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Methods Mol Biol. 2011;725:173-89. doi: 10.1007/978-1-61779-046-1_12.

Reporter-based assays for analyzing RNA interference in mammalian cells.

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Molecular Genetics & Microbiology, The University of Texas at Austin, Austin, TX, USA.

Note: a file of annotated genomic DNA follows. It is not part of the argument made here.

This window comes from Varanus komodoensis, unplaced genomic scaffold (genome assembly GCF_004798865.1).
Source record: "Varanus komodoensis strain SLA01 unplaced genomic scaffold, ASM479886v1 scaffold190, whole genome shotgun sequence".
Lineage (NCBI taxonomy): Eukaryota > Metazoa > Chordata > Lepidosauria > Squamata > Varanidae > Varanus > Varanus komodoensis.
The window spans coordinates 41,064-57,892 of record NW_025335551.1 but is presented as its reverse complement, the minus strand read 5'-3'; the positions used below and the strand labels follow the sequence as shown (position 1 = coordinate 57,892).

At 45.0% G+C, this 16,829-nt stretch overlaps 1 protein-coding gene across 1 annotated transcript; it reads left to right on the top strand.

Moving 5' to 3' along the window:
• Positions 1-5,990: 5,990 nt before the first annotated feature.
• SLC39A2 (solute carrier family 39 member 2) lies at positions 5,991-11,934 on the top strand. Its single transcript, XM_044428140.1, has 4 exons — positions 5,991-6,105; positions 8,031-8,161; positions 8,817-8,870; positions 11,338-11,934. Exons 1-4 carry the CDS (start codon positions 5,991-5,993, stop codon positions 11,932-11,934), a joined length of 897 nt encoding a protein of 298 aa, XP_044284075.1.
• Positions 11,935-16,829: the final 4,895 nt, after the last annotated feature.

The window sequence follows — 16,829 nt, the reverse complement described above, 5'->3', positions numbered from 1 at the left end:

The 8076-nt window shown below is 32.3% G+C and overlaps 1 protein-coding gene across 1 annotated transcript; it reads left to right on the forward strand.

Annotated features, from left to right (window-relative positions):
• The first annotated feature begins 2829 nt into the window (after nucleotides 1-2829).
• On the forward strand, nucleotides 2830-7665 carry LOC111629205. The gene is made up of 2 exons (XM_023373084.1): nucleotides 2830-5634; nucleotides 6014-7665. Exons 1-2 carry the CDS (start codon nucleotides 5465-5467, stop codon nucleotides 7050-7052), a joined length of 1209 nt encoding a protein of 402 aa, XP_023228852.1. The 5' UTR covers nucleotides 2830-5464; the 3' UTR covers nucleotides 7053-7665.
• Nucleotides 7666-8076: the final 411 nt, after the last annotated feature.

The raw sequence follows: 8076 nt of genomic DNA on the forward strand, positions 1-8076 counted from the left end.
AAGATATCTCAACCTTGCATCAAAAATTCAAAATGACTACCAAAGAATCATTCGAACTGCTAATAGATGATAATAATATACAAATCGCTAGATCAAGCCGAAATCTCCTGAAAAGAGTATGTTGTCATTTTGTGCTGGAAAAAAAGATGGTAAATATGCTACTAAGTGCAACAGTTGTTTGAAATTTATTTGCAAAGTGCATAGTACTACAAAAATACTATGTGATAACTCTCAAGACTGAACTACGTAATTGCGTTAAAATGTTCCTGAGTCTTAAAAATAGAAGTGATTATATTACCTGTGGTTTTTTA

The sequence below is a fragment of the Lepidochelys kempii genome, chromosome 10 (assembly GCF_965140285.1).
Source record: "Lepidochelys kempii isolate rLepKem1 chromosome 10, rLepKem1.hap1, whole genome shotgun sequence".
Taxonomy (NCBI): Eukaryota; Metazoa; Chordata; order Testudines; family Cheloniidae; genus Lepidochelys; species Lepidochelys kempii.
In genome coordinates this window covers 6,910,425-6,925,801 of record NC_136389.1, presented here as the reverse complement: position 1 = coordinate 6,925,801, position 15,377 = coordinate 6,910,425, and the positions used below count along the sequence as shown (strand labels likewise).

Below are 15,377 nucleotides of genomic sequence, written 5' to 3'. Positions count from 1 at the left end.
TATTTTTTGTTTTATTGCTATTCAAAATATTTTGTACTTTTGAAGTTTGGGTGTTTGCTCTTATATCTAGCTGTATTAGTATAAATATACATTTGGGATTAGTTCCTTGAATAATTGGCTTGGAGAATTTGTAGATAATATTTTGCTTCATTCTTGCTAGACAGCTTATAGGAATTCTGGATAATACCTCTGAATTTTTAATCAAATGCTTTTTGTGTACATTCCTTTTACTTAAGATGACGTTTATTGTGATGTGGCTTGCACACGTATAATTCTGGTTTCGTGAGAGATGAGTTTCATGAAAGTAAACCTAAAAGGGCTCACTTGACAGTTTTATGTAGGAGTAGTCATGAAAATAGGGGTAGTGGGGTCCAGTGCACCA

RNA interference (RNAi) is a process whereby small RNAs serve as effectors to direct posttranscriptional regulation of gene expression. The effector small RNAs can arise from various sources including plasmids that express short-hairpin RNAs (shRNAs) or microRNA (miRNAs), or alternatively, from synthetic small-interfering RNAs (siRNAs). These small RNAs enter a protein complex that binds directly to mRNA targets and this results in transcript-specific inhibition of protein expression. Though the key core components of the mammalian RNAi processing and effector complexes have been identified, accessory and regulatory factors are less well-defined. Reporter assays that can quantitatively assess RNAi activity can be used to identify modulators of RNAi. We present two methods to quantitatively analyze RNAi activity that have overlapping and distinct utility. The first method uses an eGFP reporter in transiently transfected cells to identify RNAi modulators. The second method uses cells that express luciferase-based reporters in a stable fashion. This assay can easily be conducted in 96-well plate format. Both methods can be used to identify novel proteins or small molecules that modulate RNAi activity.

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